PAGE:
DIY Violin Repairs
We highly recommend that all repairs be done by a qualified luthier. However, some people enjoy attempting a repair on an inexpensive instrument, and there are some repairs that can be done by the layperson.
So here are some guidelines:
- Do nothing that is irrevocable or will harm the instrument.
- Don't try to fix anything unless you know what you are doing.
- Be prepared to pay a professional to repair your 'fix'.
Fittings are not part of the instrument, so they are fair game for self-repair. You can safely:
- glue a cracked tailpiece
- put on or remove a fine tuner
- tighten, loosen, replace, or move a chinrest
- replace strings
- drill a new string hole in a peg
- glue a cracked peg
Few non-luthiers use hot hide glue. There is a liquid hide glue on the market, but it is prone to creeping. It is fine to use on the nut, which the strings hold in place, but a fingerboard glued with liquid hide glue may slip. Plan on having it reglued by your luthier eventually.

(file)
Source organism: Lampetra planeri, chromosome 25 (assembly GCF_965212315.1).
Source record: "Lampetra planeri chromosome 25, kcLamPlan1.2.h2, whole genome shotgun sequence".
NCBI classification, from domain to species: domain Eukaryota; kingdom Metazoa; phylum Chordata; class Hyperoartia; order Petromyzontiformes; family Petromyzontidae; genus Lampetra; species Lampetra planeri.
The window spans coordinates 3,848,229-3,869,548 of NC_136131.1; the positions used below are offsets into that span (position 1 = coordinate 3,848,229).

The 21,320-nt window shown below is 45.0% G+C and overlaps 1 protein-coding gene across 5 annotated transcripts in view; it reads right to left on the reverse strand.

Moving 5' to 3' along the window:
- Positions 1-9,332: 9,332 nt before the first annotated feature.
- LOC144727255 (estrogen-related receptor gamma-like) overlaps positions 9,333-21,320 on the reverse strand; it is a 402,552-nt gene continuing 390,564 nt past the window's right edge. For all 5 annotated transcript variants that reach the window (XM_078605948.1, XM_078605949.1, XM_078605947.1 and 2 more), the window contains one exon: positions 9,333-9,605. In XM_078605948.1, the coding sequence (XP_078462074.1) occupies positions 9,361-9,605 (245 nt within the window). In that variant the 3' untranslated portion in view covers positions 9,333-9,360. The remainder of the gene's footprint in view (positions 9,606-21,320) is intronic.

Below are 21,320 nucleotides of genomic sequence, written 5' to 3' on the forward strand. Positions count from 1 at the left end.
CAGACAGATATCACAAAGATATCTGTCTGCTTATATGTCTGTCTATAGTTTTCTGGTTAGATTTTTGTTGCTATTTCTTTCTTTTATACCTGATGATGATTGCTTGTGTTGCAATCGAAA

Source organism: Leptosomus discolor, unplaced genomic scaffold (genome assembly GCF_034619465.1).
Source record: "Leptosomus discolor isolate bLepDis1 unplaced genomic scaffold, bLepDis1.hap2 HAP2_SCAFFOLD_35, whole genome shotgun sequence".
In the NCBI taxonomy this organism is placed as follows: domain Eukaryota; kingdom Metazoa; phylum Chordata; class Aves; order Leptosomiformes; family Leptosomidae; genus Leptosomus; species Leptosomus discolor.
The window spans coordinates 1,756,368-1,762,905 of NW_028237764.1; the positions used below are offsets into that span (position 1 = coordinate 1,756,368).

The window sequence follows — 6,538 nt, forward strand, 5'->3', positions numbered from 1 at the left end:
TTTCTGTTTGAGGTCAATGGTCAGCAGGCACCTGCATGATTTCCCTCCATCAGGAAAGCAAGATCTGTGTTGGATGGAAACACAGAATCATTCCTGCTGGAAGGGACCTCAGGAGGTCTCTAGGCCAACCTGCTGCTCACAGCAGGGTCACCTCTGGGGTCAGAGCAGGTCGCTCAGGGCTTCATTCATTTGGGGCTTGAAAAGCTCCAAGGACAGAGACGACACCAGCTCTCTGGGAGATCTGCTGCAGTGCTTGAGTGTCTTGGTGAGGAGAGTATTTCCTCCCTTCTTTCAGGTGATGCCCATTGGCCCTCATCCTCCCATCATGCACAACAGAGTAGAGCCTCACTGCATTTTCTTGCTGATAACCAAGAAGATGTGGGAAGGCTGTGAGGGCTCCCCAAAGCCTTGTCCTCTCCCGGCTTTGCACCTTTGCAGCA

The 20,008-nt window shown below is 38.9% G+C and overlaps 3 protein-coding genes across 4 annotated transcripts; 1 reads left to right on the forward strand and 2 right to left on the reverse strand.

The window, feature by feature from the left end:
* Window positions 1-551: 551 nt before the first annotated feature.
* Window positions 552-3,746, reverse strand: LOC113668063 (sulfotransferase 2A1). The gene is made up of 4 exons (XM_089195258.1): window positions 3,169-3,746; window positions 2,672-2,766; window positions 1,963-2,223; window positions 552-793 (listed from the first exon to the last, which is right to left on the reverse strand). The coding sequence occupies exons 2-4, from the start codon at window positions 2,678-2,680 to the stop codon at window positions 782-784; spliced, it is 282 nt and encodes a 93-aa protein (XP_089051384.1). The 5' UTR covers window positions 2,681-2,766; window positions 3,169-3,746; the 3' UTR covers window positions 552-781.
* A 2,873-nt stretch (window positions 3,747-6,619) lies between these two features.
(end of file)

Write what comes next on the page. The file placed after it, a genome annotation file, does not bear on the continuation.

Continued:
The instrument itself should be approached with the greatest of caution. Most repairs to the body are best left to a professional luthier. In a pinch, you could glue an open seam (not a crack!) with liquid hide glue. Your luthier will probably have to reglue it, but it will hold for awhile.
- NEVER use any sort of carpenter's glue or epoxy.
- Do not attempt to reglue a crack.
- Do not try to change the neckset.
- Do not try to ream pegholes unless you have the proper equipment. Pegs are replaceable; the pegbox isn't.
It is best to have your luthier check over any repair that you do. A professional luthier has the tools and skills to repair your instrument properly, and the expertise to adjust it for the best possible sound.
The New England Luthiers is an association of professionals and amateurs brought together by a common love of making stringed instruments